The Great Mosque of Diyarbakır is regarded as the oldest mosque in Turkey and one of the oldest in the world. The tradition is that the mosque was converted from a church in 639 when Diyarbakır was captured by Muslims. This was probably the Church dedicated to St. Thomas. In 770, the building was being jointly used by Christians and Muslims.


Hasankeyf is a very old settlement, probably the Ilansura mentioned in the Mari Tablets which date back to 1800 BCE. Nine civilizations have prevailed at Ilusu during the course of four millenniums. There are cave churches, mosques and tombs, reflecting the rich heritage of the site. The rich historical heritage will be covered with water if Ilısu dam is completed.

Day 2: Drive to Mardin,a picturesque city. Visit nearby Syriac monasteries. Overnight in a boutique hotel that was converted from an old Mardin home.

Syriacs descend from the ancient communities of Mesopotamia. They now have communities spread throughout the world. Christ spoke Aramaic, which is the language of Syriacs. Deyrulzafaran is the most important sanctuary of the Syriac Christians in the Mardin area. The oldest unit of the monastery is an underground chamber built by sun worshippers, now known as mahzen (“cellar” in Turkish). A Christian Monastery was built on the pagan chamber during the ninth century. Tombs of several Syriac bishops and patriarchs are at Dayrulzafaran. Wedding ceremonies and funeral rites are still being held at the monastery.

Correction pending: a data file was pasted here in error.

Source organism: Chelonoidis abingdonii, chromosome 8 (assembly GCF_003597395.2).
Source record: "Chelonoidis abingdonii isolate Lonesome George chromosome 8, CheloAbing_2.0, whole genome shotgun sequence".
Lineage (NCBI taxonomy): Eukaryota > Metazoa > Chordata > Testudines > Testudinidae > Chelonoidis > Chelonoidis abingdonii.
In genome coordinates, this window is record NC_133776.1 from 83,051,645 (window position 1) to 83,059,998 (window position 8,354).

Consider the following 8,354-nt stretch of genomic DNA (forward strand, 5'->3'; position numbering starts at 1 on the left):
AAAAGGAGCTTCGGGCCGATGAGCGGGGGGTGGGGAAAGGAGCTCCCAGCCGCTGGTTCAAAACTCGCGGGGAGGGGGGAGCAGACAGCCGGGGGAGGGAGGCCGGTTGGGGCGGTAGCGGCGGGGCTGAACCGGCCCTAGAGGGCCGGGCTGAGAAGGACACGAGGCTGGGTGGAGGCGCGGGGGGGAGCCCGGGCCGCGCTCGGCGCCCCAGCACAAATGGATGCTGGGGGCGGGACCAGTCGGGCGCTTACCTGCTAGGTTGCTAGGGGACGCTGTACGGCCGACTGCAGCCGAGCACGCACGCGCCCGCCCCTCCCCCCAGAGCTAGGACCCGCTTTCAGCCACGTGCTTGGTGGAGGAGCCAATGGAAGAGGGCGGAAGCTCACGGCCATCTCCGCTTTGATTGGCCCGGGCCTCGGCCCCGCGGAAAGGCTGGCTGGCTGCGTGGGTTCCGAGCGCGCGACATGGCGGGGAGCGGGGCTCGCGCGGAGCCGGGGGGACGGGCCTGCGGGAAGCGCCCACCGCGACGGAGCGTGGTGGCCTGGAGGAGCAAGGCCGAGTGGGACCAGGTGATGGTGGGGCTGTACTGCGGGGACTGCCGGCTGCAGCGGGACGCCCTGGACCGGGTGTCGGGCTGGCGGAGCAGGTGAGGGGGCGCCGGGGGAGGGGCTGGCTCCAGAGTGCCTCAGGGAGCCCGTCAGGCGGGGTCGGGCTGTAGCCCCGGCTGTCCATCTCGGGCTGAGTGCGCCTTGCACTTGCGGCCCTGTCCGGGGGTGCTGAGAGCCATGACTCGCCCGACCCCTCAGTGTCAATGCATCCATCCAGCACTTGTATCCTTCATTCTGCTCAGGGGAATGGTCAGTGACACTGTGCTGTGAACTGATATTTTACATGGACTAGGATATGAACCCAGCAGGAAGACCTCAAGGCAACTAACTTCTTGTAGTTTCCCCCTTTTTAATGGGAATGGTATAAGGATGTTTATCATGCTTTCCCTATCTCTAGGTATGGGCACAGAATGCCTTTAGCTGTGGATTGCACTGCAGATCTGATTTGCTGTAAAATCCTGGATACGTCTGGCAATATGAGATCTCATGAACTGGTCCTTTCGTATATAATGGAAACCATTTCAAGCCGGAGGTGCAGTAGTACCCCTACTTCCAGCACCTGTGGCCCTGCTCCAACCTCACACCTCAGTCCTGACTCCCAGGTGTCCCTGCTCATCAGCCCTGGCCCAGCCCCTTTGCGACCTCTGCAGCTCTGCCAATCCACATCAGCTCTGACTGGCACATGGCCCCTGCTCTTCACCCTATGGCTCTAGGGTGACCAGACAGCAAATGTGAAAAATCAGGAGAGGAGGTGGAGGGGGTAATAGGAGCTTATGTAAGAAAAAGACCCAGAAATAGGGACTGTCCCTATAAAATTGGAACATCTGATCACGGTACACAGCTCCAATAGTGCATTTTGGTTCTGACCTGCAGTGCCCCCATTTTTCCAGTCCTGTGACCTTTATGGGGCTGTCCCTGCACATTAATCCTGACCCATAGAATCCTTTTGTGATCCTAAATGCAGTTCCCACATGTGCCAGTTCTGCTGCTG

Also known as Deyrulumur, The Monastery of St. Gabriel, is the oldest functioning Syriac Orthodox monastery. It is located on the Tur Abdin plateau near Midyat. The monastery was founded in 397. Several monks, nuns, lay workers and guests reside at the monastery, which is also the seat of the metropolitan bishop of Tur Abdin. Mor Gabriel is active in training and ordaining Syriac religious specialists.


Capital of the province bearing the same name, Mardin is known for its position on a mountain overlooking the plains of northern Syria (the name ‘Mardin’ means fortress in Syriac) and for its unique and indigenous Arab-style architecture. A walk through the streets of Mardin is a memorable experience.